Is it possible to teach old dogs new tricks? According to a group of researchers, the answer is yes. And doing so may even improve their quality of life and ‘keep their minds sharp.’
Scientists from Vienna’s Clever Dog Lab taught 100 border collies and 115 pets of various dog breeds to play ‘dog sudoku.’ They wanted to know whether brain games can give a similar mind-sharpening to senior dogs as they do to elderly humans.
During the first training stage, the canine participants were introduced to the touchscreen machine used for the study. It dispensed food automatically with each correct action, which intrigued the dogs. The pooches later managed to go to the screen without nudging at the food dispensing tube underneath it.
In the second stage, the canine pets were able to learn to link the image on the screen to a treat. Whenever a coloured circle flashed onscreen, the dogs’ owners would dab some food paste on the spot.
For the third stage, no food paste was dabbed. The dogs were then able to press their noses to the spot when the circle appeared, instead of licking it. When they pressed on the dot, a food reward comes out of the pipe underneath the screen. When the dot appears again on a different part of the screen and the dogs correctly press it, they are given another treat.
In the final phase, the canine subjects were shown two images. Whenever they pressed the right one, a treat is dispensed. When they nudged on the wrong image, the screen goes blank and the task is repeated.
How Senior Dogs Performed
According to the lead researcher of the study, Dr. Lisa Wallis, the senior dogs ‘were able to learn such abstract and sometimes difficult tasks.’ She said the results were very encouraging and noted that the canine participants enjoyed the training.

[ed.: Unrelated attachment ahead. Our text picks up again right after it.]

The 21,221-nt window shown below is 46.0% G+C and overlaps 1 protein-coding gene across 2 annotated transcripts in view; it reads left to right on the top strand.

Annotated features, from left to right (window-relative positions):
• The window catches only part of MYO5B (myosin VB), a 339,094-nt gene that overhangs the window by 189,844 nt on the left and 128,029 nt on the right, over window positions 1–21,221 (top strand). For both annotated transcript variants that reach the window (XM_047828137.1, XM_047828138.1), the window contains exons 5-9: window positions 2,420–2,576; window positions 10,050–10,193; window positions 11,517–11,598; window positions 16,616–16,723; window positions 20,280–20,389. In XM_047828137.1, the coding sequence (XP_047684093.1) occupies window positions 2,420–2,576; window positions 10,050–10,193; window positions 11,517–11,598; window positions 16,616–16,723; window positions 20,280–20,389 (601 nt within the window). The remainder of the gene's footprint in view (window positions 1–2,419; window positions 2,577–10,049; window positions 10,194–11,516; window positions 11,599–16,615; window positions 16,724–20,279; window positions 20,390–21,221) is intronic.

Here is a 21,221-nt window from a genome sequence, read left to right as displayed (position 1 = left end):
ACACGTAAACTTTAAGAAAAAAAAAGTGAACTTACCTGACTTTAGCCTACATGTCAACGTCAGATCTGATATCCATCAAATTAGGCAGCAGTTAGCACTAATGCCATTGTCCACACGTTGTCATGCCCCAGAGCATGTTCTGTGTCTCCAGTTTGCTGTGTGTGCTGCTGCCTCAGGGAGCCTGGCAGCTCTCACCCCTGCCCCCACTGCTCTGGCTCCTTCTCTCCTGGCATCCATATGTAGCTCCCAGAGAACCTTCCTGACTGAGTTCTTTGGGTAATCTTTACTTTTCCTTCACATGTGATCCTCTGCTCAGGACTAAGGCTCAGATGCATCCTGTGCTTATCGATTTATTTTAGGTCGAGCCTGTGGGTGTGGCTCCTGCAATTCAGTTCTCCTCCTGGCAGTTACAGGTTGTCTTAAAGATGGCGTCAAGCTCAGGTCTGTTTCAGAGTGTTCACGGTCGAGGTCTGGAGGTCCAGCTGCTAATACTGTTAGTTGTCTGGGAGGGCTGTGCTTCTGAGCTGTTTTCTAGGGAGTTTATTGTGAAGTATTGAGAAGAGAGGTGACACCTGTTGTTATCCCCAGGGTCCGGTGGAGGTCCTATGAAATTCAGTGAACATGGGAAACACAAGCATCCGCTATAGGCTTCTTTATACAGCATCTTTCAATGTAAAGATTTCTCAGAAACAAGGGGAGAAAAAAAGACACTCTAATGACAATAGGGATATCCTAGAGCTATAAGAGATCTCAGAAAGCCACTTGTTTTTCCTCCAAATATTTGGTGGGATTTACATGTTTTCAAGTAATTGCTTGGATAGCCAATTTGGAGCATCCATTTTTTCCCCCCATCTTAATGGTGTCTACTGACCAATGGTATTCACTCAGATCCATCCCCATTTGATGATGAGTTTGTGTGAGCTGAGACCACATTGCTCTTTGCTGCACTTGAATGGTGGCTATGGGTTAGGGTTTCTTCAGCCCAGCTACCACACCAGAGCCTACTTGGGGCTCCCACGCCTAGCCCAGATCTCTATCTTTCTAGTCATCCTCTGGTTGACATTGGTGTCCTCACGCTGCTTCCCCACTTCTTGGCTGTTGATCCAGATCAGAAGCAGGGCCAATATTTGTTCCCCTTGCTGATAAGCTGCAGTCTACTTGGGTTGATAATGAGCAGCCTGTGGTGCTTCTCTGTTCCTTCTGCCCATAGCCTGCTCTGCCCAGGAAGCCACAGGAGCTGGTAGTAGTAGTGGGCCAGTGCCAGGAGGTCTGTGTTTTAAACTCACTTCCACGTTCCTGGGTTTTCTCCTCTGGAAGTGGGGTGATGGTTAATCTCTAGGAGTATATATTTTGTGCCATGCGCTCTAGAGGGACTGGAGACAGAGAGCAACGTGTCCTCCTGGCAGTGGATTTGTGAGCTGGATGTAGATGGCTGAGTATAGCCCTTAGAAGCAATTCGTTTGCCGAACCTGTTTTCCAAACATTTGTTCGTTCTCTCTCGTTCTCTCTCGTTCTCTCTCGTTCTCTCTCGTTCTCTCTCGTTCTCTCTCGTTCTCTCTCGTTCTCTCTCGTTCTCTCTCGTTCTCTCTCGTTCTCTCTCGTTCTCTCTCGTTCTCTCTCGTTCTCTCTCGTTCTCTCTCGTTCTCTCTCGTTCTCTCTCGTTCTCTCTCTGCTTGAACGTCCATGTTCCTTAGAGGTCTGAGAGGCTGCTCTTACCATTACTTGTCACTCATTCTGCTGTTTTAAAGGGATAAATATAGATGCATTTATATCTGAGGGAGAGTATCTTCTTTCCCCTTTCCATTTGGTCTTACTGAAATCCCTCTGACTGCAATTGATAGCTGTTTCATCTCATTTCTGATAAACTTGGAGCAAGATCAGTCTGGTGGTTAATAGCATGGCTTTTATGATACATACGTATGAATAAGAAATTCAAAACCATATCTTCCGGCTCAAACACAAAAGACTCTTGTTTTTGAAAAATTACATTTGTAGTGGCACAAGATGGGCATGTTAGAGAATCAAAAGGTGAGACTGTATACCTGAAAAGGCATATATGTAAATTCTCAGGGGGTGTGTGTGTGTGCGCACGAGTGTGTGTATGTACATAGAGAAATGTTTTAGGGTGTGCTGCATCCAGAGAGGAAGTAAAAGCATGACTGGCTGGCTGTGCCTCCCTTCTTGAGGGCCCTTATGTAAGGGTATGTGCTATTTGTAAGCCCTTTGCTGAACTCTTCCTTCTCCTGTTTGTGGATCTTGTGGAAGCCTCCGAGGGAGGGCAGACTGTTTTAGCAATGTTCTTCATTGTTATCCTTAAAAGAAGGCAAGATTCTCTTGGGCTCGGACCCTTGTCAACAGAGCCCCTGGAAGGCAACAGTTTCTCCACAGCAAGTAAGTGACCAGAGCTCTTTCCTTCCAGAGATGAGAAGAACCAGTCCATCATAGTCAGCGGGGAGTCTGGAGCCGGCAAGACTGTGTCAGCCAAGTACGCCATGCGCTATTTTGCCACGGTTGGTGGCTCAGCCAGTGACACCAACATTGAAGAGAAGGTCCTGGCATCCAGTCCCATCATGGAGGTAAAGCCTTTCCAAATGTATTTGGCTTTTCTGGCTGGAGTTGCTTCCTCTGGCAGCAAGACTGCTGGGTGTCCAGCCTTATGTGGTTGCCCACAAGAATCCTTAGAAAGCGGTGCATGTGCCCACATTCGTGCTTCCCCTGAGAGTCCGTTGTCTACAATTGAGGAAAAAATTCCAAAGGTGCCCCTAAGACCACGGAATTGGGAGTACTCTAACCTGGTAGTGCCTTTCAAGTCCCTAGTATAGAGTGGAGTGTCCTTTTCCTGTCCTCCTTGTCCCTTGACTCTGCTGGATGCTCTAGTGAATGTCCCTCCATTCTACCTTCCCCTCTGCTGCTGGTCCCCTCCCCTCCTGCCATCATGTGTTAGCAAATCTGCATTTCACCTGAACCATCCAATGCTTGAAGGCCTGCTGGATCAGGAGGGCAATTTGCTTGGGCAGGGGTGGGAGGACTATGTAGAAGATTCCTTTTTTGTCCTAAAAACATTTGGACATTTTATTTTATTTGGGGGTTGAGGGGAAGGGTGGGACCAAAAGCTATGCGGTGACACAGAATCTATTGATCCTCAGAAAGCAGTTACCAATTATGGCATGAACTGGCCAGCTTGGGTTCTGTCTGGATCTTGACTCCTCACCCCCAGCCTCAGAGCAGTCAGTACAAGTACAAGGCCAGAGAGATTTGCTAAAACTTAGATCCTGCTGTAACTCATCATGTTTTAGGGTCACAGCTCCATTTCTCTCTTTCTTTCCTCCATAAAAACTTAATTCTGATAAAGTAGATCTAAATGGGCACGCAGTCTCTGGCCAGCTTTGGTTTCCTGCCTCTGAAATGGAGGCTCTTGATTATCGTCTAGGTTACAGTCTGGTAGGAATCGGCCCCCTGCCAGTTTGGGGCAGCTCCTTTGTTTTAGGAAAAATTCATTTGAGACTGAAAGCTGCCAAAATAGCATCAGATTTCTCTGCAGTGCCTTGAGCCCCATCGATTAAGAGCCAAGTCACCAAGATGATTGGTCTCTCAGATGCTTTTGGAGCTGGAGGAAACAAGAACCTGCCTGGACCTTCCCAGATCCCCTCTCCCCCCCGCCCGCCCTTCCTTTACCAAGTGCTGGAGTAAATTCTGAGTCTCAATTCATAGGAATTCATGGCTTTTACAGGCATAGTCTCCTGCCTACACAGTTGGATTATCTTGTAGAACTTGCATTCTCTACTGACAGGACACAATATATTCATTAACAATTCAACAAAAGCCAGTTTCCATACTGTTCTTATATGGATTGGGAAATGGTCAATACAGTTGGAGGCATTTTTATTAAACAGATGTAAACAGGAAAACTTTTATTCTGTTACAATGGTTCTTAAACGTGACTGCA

A researcher from another institute, the Canine Cognition Center at Yale University, expressed optimism over the findings. Angie Johnston said that it appears ‘brain training with touchscreens has the potential to help preserve old dogs’ cognitive skills. However, further research needs to be done to verify the results.
What the Dog Owners Observed
The researchers did not use tools that could objectively measure whether the canine subjects’ quality of life improved. They, however, relied on the feedback of the pet owners.
The owners of the participating senior dogs reported that they were amazed at their pets’ progress. They were also pleased with their dogs’ enthusiasm when they anticipated the weekly training sessions. Some of the dog owners had to drive for more than an hour to get to the lab each week.
‘The positive feeling created by solving a mental challenge is comparable to the feeling that older people have when they learn something new,’ said Dr. Ludwig Huber, one of the researchers in the study. ‘Regular brain training shakes not only us, but also dogs out of their apathy in old age, increasing motivation and engagement and thus maximizing learning opportunities.
In the wake of these encouraging results, researchers are hoping that mental games may help reinforce the pet-owner bond. The study also shows that a touchscreen game may help boost a canine pet’s well-being. This may encourage the development of tablet games designed for dogs.
‘If one can get them to play these games, I think it’s surely worth a try,’ commented animal behaviour expert Dr. Marc Bekoff. ‘Nothing would be lost and there’s a lot that could be gained.’
It looks like the next gadget we are getting will be a touchscreen game machine to improve our dog’s well-being.
3 Ways to Mentally Challenge Your Senior Dog
If you have an older pet, you can engage in simple activities that can stimulate his mind. Some of them may seem routine and too simple for humans, but not so for canines! Here are some of them:
1. 3-Card Monte
- Take three empty cups and punch a hole in the bottom part of each cup.
- Put a treat on the floor and cover it with a cup.
- Put down the rest of the other cups and slide them around.
- Ask your pet to pick the cup with the treat in it.
2. Doggie Board Game
There are board games or puzzles designed for dogs that you can enjoy playing together. These boards usually allow you to hide things or treats in it and challenge your dog to find them.
3. Food Hunt
Pooches just love to hunt, especially if food is the objective. You can indulge your senior pet in this using a cardboard box filled with scrunched-up newspaper. Toss in a few dry doggie food and treats and let him forage the contents to his heart’s delight.
Tell us what sort of games you play with your dogs. Share it with other pet parents!
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